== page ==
Sunday, March 28, 2021

The Season of Rust Track by Track

The wonderfully multi-talented Mike Langlie, from the amazing music project's Cat Temper and Twink the Toy Piano Band, suggested that I write a track by track breakdown of the recent Tim Mungenast/Astro Al experimental album Season of Rust. So here it is. 

First a quick about the album sort of thing; Season of Rust was spawned from a gigantic series of recordings we did with Tim Mungenast a few years ago. It's the second and final (I think) album in our Rust series. The first being The Poetry of Rust. Perhaps its more like a musical double feature.

  1. The Hum Told Them- Tim Mungenast wrote the words. This tells a piece of a larger story about a construction or destruction crew guided by something unseen. They are still there. Much of the sounds come from Tim, DNA Girl, and I pounding on a metal pole at a lake in Weirdfield MA. There's also a buzzing painting sound that I tried for weeks to capture. Wind chimes from the backyard too.
  2. The Desert Swirls Through the Ancient Saucer Wreckage- Mandolin, metal on metal scraping. Guitar swirls. This was built out of multiple spot recordings and bits and pieces of one jam. It became a big audio collage. Musique concrète? Perhaps, except its metal. Metal on metal baby.
  3. The Sophisticat Explores the Beauty of Corrosion-  Rust doesn't just happen to metal. Rust happens to the mind. I played bass on this track. I think its the first time I played bass on a recording. Tim played swirling guitarscapes. DNA girl smashed horseshoes and other odd bits of metals. The original spoken word bit was so much longer than the music that I had to edit it down quite a bit, which probably made it better, but also made it a little more non-sensical. I dig DNA Girl's narration performance. Dr. Klang and Lev who had previously been characters on our prior album The Poetry of Rust, return briefly. I'm so glad that Seaweed Orchestra's only exist in a black rust spot in my mind. All the buzzes and statics are there on purpose. How else does rust sound?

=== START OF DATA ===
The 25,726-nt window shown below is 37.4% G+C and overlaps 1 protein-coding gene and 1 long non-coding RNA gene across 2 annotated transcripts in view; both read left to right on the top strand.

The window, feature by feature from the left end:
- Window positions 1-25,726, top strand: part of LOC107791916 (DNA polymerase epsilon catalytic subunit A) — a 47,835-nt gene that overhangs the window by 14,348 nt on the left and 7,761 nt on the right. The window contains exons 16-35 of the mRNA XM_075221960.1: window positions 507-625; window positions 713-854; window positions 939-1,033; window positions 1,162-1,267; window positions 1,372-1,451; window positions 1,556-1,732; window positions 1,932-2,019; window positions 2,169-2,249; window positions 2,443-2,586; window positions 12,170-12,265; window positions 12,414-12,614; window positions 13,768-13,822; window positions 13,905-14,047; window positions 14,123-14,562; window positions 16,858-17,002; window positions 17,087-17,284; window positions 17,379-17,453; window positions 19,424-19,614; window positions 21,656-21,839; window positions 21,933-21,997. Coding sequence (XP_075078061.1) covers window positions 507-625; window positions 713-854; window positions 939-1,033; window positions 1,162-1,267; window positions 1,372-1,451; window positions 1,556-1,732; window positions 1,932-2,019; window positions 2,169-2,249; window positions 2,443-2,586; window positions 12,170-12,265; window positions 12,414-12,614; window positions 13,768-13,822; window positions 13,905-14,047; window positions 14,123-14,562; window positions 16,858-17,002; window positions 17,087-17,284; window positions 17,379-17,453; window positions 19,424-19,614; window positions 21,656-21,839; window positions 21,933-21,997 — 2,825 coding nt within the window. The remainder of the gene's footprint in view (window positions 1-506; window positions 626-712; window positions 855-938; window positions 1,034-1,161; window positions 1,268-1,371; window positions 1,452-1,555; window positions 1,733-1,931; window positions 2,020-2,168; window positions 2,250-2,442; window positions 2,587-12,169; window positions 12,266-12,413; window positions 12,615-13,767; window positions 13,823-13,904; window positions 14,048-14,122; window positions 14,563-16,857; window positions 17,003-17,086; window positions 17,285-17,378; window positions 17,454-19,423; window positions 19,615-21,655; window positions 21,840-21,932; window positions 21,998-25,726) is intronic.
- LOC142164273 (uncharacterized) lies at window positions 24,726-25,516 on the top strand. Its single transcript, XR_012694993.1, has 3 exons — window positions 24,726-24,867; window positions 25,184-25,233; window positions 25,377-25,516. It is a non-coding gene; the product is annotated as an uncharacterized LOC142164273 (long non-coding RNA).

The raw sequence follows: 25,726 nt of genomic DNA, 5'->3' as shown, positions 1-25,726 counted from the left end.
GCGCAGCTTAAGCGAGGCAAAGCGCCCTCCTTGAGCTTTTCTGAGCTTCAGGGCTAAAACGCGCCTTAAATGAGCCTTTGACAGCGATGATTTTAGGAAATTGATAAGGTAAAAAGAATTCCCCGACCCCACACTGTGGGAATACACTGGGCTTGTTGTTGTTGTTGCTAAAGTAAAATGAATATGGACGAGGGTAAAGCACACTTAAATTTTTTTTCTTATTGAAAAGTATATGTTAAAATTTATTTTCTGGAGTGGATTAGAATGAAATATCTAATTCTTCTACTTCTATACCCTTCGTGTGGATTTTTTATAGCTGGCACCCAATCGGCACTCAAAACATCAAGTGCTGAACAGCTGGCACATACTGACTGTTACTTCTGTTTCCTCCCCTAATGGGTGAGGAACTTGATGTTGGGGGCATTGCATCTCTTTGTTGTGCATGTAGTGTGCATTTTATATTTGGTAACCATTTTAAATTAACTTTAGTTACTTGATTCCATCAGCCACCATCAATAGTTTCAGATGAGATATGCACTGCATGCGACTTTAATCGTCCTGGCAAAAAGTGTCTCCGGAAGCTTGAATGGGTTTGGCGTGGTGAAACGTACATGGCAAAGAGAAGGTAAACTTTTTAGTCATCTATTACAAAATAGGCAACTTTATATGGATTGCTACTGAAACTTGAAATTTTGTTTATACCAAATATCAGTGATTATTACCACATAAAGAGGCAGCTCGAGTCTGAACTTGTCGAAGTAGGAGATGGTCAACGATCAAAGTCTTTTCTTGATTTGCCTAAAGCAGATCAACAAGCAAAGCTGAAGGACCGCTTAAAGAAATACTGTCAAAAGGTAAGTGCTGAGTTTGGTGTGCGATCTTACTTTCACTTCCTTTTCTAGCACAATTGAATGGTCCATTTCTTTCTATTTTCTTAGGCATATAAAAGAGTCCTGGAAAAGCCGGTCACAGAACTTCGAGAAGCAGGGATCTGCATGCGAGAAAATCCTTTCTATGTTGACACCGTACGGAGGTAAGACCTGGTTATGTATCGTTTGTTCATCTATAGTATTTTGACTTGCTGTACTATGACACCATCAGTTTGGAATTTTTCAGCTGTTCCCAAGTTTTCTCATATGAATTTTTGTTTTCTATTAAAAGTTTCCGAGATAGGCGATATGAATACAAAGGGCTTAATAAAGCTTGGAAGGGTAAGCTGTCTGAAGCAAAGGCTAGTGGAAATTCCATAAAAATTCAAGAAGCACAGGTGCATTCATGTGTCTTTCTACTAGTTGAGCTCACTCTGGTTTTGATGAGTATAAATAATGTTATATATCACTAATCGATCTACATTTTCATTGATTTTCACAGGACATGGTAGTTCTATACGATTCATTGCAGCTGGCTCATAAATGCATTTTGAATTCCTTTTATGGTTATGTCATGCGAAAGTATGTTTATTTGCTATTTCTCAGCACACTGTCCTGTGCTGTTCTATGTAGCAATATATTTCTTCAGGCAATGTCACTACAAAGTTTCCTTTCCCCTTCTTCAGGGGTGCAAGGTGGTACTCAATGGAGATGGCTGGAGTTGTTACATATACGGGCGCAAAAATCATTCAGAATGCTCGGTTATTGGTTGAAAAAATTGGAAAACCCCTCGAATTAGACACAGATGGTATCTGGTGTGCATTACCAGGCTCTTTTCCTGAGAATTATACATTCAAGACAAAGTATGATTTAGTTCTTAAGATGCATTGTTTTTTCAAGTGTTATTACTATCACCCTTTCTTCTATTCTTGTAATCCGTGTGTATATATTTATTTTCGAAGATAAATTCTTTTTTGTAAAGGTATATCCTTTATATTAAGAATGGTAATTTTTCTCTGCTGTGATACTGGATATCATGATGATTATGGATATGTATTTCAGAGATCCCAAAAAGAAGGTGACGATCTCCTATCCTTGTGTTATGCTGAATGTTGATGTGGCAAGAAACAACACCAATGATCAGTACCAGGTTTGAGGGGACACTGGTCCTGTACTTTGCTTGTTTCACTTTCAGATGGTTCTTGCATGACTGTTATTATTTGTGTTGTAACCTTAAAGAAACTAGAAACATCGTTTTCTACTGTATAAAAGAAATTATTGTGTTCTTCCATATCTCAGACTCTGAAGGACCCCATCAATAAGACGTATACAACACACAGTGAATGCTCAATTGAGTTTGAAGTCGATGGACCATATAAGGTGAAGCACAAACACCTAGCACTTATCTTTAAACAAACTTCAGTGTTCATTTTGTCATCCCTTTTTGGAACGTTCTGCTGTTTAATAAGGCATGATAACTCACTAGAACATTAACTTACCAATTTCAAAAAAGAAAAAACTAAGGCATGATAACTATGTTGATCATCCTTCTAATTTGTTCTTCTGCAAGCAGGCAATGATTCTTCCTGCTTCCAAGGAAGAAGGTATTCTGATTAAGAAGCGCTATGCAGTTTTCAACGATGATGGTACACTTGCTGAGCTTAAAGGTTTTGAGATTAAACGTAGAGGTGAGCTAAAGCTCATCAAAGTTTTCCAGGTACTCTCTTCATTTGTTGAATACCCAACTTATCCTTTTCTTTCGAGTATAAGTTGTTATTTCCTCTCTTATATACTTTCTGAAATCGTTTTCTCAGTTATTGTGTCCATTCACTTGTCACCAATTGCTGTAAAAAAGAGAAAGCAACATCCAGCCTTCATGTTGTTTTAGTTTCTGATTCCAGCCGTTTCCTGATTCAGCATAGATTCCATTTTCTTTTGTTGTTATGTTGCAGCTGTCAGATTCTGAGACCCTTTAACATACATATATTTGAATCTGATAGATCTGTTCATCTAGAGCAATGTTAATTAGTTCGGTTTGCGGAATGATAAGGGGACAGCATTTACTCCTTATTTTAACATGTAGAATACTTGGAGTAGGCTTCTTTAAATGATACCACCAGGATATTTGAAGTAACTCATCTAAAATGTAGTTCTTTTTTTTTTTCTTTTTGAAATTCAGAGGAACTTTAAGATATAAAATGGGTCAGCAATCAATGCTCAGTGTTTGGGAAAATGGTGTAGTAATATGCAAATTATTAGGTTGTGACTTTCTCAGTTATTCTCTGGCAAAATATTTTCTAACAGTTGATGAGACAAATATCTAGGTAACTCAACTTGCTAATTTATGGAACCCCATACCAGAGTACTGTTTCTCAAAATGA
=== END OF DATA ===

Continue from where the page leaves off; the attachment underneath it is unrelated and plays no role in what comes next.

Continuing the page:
4. The Jet Set Find the Magic Mural-  Another spoken word bit. Drawn from a dream. Dreams don't dare enter my sleeping mind that often, but this one seeped in. I would like to have a rich aunt and uncle. If someone wants to volunteer, feel free. Tim of course played guitar. I purposefully didn't speak on this album. Figured the world deserved a break from my nasal tones. Tim did a great job with the narration. It feels like he wrote it. Airport diners are either good or annoying. This one is good and leads to zen. Layers upon layers of jamming piled on top of each other. 
  5. Awakening of the Metallic Bats-  Our characters, from the previous track, witness the metallic bats rise. Lots of metal scraping with a stick on this one. Mandolin patterns sketched by DNA Girl. Guitar beauty by Tim. 
  6. The Digging Continues- The story of the poor souls in the pit continues. Dig. Dig. Dig. Lots of real life construction sounds worked their way into the track. We had to redo Tim's voice because there were police sirens in the background that clashed with everything else. I think I played with a live guitar lead on this one. DNA Girl smashed metal. I layered it, so it sounded like Tim was having a call and response guitar dual with himself. DNA girl also did some percussion stuff and vocalizations. I think we alternated banjo playing on this one too. 
  7. Is There Rust in Space?- Flange flickering over horse shoes smacked together by DNA Girl. I think the jam this was culled from was close to seven minutes. This track is almost four minutes. Often times, shorter is better. I try to keep albums near the 40 minute mark. Most of my favorite albums are in that range so why not follow suit? I think the mind tires after that mark. Tim's swirl guitars are lovingly whacked. 
  8. The Heart of the Robot-  I played some effect loaded synth pattern on this one. I also made a feedback static sound. Tim rolled Baoding balls in his kung fu grip. DNA Girl experimented with metal. It was a tasty one to end the album with, at least I think so. Again, I tried to keep this one short.

That's it!

Hope you dig some Season of Rust. 

-Yours in Rust,

Count Robot

Sunday, March 14, 2021


Count Robot's Favorite 3 Albums of 2020

In 2020 there was an incredible amount of excellent new music.

I could drone on like a years worth of drone music, that was created by drones but I will jus keep it to my three favorites. So let's get right into it.

I prefer to remember 2020 as the year of Blue Oyster Cult. After years of no albums, I lost track of how many albums BOC released this year. Six? I don't know.... Incredible!